Almost every Tuesday night when I participate it is using the TweetDeck app on my iPhone. As if I weren’t addicted to my iPhone enough already right? TweetDeck in general is my preferred Twitter tool of choice but the fact I can from my phone still amazes me. I had to laugh last night towards the end of EdChat when I tweeted, “Should multi-tasking be a skill required for 21st c. teachers? I just participated in edchat and gave two kids a bath! Ha!” Humor was the intent of that tweet but the more I thought about it the more cool I thought it was. I received a couple of jokingly replies wondering if my kids were being attended to I promise they were! Some of you were as equally worried about my iPhone as well to make sure it did not accidentally go for a swim in the bathtub!

Think about all the ways educators participate in EdChat every Tuesday. We have mobile phones, laptops, netbooks. etc. at our disposal to contribute the discussion. We are in our homes, schools, offices, airports,  and cars (hopefully not while in motion) while we’re communicating and collaborating with our peers. What would student engagement look like if more of these devices were in students’ hands during class? Before you comment to disagree with me let me just clarify that this post is not intended to be a debate as to whether or not cell phone should be allowed at school. The point I’m trying to make is look at how educators can become engaged in a lively, professional discuss using a wide variety of tools. Isn’t it important for students to get to experience the same type of growth and learning that we do?

If you are an avid observer of EdChat, I strongly encourage you to participate in the discussion. Vote for the topic, and jump in on Tuesday no matter your location or device. We’d love to see you there. Don’t sell yourself short, you have knowledge and expertise to share with all of us.

There’s Power In The PLN!

twitter_logoWhen I started using Twitter last October, I really had no idea about the power it had to make me a better instructional technology specialist. I work with 6 great, highly talented individuals in our district’s instructional technology department. I can always go to any of them and get feedback about how to best assist a teacher, get editing suggestions on a new handout I’ve created, or just offer a new perspective.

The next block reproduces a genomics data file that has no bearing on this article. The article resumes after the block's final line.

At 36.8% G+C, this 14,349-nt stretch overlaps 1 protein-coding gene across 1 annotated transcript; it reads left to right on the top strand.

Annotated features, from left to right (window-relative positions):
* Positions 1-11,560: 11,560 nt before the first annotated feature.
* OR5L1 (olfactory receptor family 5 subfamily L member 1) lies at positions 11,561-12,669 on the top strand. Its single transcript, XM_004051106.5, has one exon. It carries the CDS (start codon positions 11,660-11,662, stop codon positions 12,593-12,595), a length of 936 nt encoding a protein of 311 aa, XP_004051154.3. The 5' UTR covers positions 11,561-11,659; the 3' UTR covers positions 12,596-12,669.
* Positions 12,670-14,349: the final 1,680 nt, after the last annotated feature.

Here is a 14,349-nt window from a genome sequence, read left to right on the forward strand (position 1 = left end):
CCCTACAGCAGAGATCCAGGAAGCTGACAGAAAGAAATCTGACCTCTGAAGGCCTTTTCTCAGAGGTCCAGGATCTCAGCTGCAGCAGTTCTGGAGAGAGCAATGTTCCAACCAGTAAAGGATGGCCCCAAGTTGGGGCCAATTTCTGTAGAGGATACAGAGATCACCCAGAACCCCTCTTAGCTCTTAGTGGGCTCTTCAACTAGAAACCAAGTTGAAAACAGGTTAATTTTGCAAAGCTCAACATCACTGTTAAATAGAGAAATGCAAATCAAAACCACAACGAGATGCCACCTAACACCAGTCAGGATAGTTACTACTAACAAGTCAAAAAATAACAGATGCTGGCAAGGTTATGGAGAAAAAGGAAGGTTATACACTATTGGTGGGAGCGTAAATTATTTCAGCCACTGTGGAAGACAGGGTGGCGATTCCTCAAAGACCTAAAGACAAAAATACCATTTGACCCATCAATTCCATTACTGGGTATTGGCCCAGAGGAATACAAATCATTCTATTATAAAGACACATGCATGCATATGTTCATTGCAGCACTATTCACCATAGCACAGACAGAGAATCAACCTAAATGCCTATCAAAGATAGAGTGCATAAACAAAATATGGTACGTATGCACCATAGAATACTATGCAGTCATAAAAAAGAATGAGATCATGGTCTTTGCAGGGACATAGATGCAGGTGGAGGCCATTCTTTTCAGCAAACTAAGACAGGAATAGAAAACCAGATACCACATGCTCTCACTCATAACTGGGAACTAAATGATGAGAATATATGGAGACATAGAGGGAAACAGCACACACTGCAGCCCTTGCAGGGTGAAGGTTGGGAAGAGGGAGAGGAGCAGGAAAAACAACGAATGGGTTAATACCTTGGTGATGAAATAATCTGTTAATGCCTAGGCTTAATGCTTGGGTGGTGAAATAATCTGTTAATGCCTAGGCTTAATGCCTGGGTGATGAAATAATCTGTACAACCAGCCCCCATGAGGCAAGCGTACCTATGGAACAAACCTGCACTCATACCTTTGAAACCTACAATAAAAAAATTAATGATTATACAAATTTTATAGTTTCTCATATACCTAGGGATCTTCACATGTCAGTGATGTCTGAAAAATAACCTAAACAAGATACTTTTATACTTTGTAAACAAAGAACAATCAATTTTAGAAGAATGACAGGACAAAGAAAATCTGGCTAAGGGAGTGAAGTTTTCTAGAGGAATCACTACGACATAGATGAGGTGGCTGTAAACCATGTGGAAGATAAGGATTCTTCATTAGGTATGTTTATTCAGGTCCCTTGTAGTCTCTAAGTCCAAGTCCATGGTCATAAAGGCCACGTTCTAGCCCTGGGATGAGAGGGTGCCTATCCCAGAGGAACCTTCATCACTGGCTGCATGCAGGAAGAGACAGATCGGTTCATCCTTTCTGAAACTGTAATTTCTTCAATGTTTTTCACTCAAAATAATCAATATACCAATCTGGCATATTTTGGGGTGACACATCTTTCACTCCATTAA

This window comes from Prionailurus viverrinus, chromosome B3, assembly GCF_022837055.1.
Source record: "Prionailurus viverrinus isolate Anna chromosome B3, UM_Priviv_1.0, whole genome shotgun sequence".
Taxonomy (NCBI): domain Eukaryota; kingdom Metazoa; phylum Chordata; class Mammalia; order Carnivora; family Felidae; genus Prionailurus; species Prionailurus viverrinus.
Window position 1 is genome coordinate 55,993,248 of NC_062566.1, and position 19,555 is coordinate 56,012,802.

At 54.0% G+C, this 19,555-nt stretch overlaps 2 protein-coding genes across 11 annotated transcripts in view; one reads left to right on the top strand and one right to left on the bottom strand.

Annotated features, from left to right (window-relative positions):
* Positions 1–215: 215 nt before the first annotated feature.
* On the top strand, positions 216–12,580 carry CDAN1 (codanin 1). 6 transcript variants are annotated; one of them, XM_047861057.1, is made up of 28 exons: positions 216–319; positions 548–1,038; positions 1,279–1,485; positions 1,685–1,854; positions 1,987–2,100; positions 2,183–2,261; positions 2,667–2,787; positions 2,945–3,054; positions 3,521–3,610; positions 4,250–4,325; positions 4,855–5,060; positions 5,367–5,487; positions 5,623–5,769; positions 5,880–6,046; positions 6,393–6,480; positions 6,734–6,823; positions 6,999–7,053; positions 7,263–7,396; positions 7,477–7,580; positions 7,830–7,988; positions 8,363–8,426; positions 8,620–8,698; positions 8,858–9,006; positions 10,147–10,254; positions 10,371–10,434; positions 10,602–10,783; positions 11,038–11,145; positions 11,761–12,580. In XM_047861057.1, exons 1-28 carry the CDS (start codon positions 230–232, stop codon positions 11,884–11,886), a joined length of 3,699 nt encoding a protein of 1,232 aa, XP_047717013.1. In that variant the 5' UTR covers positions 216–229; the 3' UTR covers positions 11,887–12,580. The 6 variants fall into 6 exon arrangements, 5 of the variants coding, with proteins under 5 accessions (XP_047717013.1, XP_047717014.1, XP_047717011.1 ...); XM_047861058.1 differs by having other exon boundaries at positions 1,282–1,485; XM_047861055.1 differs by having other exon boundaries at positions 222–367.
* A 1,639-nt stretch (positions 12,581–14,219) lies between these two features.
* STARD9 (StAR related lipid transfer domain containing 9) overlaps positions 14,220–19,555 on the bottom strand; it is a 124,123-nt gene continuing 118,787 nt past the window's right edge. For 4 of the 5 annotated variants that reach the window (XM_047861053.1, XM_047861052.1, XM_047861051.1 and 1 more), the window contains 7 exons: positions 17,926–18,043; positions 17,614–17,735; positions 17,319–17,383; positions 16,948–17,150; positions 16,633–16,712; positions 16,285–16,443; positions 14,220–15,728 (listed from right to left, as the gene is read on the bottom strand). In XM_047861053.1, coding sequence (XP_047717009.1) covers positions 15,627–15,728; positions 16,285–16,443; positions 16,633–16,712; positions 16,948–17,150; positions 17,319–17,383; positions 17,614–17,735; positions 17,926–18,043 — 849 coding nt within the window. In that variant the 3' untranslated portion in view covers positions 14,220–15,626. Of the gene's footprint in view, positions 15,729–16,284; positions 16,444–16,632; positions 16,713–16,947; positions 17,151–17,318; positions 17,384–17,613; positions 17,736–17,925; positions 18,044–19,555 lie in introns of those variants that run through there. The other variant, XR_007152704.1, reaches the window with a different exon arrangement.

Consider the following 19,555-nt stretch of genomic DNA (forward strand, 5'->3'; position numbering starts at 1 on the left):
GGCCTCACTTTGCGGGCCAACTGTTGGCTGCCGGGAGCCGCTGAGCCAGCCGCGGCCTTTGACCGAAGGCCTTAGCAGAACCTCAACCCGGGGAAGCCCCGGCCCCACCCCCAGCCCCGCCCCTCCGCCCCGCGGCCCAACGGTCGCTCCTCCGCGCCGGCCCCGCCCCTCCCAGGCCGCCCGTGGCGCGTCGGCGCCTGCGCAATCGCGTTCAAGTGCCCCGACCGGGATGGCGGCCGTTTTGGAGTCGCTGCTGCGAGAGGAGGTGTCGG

Then I slowly began to realize that, “Wow! There’s a lot of EdTech folks on Twitter!” I found many of the more widely known leaders in EdTech such as Tony Vincent, David Warlick, and Larry Ferlazzo had a large presence on Twitter already and immeidately began to follow their updates. Very quickly I was receiving news on edtech initiatives in other districts, learning about best practices, and was being exposed to countless new online resources.

My first thoughts quickly went to, “I really wish I had this kind of professional learning network when I was getting my undergrad degrees.” I mean, just look at the amount of practical, current, and highly relevant information that a pre-service teacher can obtain almost instantly! I see it happen on Twitter every day to hundreds of K-12 educators across the globe that make up my PLN. I keep my Twitter use professional, which pretty much everyone I follow and everyone that follows me does too. Am I so professional that I won’t make a humorous comment now and then (or at least attempt to)? No way! We all take our “mental vacations” on Twitter now and then to dish out a bit of sarcasm or share a funny link. I believe it helps us be even better at what we do when it comes time to refocus and get back down to business.

If you know someone in college that is an aspiring K-12 teacher, encourage them to get on Twitter and begin building a PLN of educators in the same content area. There are loads of online resources to help a teacher find other teachers on Twitter. One such resource is a wiki called Twitter4Teachers.

It’s great to see higher ed edtech teachers such as Tom Whitby require his students to understand the power of a PLN and I’ll gladly follow any of his students that are using it.

I would like to thank everyone in my PLN for the resources they’ve shared, successes, failures, and recommendations about the ever-changing world of EdTech. I am humbled as my number of followers continues to grow, which just hit 800 yesterday!

I wanted to make my 1000th tweet meaningful and of substance. I don’t plan on posting to this site every day but when I do I want it to be worthwhile time spent for anyone that decides to read it.

Bottom line: Twitter rocks!! If you’re a teacher, use it to your advantage! You won’t be disappointed!